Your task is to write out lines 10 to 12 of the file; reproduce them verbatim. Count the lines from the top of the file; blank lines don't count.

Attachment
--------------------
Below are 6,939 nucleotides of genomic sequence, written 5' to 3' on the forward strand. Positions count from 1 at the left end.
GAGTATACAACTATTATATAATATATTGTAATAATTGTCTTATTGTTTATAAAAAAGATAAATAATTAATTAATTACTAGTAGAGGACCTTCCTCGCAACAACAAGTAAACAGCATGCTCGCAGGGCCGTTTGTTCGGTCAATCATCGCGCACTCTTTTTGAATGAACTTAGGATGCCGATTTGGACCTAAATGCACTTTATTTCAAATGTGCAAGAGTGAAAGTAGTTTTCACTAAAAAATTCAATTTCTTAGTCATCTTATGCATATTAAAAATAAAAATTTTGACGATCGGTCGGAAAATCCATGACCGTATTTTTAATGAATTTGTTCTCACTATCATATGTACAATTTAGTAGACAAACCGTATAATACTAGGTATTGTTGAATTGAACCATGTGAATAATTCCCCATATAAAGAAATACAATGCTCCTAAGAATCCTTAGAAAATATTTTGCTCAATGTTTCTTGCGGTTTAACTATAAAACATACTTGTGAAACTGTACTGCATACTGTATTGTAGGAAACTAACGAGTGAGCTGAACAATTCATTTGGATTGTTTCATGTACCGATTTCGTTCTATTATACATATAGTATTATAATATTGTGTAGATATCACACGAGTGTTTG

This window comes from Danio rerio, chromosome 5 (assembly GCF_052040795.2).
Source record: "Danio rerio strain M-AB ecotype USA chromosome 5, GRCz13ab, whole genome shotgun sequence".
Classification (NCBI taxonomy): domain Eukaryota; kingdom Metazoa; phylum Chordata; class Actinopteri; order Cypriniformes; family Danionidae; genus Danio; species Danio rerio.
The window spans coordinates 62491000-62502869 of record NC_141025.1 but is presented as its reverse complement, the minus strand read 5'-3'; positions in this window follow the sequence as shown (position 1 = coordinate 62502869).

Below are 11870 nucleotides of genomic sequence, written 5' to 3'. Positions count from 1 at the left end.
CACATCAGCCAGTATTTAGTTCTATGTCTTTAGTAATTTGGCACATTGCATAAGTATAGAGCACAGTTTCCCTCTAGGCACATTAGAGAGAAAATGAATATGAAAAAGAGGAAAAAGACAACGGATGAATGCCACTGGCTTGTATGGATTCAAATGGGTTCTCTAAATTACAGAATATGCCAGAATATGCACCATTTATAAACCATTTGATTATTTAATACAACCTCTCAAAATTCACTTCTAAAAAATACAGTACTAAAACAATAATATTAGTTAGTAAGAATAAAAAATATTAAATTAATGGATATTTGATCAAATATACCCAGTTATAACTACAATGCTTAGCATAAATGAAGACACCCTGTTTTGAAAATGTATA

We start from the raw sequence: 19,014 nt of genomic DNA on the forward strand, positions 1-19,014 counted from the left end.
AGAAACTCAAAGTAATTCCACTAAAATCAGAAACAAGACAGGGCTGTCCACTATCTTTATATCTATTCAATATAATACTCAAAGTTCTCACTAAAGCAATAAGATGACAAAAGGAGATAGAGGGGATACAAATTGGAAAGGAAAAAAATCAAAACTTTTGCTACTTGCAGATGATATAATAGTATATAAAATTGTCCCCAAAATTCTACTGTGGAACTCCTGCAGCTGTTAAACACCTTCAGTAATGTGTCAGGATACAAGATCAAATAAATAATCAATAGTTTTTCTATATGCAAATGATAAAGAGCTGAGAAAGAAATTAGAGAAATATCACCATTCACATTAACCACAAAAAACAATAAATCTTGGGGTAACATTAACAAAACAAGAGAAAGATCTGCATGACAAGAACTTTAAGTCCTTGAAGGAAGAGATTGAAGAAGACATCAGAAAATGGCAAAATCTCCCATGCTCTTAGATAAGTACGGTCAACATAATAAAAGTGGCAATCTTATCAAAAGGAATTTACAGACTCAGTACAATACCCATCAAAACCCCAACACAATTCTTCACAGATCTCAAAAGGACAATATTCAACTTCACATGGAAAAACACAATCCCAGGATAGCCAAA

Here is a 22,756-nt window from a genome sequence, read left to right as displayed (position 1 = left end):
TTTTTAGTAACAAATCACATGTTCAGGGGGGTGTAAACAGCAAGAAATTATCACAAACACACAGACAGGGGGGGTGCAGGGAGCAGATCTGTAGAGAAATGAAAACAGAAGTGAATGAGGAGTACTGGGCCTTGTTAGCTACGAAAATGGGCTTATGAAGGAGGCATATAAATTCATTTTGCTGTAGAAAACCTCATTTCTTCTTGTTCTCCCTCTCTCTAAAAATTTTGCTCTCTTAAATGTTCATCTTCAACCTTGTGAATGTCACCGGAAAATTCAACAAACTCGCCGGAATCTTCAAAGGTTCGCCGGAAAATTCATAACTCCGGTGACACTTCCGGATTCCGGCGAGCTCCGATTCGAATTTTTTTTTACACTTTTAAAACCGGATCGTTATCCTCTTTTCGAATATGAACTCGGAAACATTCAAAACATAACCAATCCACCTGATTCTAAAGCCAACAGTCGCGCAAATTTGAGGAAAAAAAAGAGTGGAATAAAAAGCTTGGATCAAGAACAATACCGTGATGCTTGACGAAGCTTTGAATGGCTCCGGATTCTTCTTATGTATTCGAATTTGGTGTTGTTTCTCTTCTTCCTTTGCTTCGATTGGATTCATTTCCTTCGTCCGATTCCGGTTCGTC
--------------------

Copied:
AGAAACTCAAAGTAATTCCACTAAAATCAGAAACAAGACAGGGCTGTCCACTATCTTTATATCTATTCAATATAATACTCAAAGTTCTCACTAAAGCAATAAGATGACAAAAGGAGATAGAGGGGATACAAATTGGAAAGGAAAAAAATCAAAACTTTTGCTACTTGCAGATGATATAATAGTATATAAAATTGTCCCCAAAATTCTACTGTGGAACTCCTGCAGCTGTTAAACACCTTCAGTAATGTGTCAGGATACAAGATCAAATAAATAATCAATAGTTTTTCTATATGCAAATGATAAAGAGCTGAGAAAGAAATTAGAGAAATATCACCATTCACATTAACCACAAAAAACAATAAATCTTGGGGTAACATTAACAAAACAAGAGAAAGATCTGCATGACAAGAACTTTAAGTCCTTGAAGGAAGAGATTGAAGAAGACATCAGAAAATGGCAAAATCTCCCATGCTCTTAGATAAGTACGGTCAACATAATAAAAGTGGCAATCTTATCAAAAGGAATTTACAGACTCAGTACAATACCCATCAAAACCCCAACACAATTCTTCACAGATCTCAAAAGGACAATATTCAACTTCACATGGAAAAACACAATCCCAGGATAGCCAAA

Here is a 22,756-nt window from a genome sequence, read left to right as displayed (position 1 = left end):
TTTTTAGTAACAAATCACATGTTCAGGGGGGTGTAAACAGCAAGAAATTATCACAAACACACAGACAGGGGGGGTGCAGGGAGCAGATCTGTAGAGAAATGAAAACAGAAGTGAATGAGGAGTACTGGGCCTTGTTAGCTACGAAAATGGGCTTATGAAGGAGGCATATAAATTCATTTTGCTGTAGAAAACCTCATTTCTTCTTGTTCTCCCTCTCTCTAAAAATTTTGCTCTCTTAAATGTTCATCTTCAACCTTGTGAATGTCACCGGAAAATTCAACAAACTCGCCGGAATCTTCAAAGGTTCGCCGGAAAATTCATAACTCCGGTGACACTTCCGGATTCCGGCGAGCTCCGATTCGAATTTTTTTTTACACTTTTAAAACCGGATCGTTATCCTCTTTTCGAATATGAACTCGGAAACATTCAAAACATAACCAATCCACCTGATTCTAAAGCCAACAGTCGCGCAAATTTGAGGAAAAAAAAGAGTGGAATAAAAAGCTTGGATCAAGAACAATACCGTGATGCTTGACGAAGCTTTGAATGGCTCCGGATTCTTCTTATGTATTCGAATTTGGTGTTGTTTCTCTTCTTCCTTTGCTTCGATTGGATTCATTTCCTTCGTCCGATTCCGGTTCGTC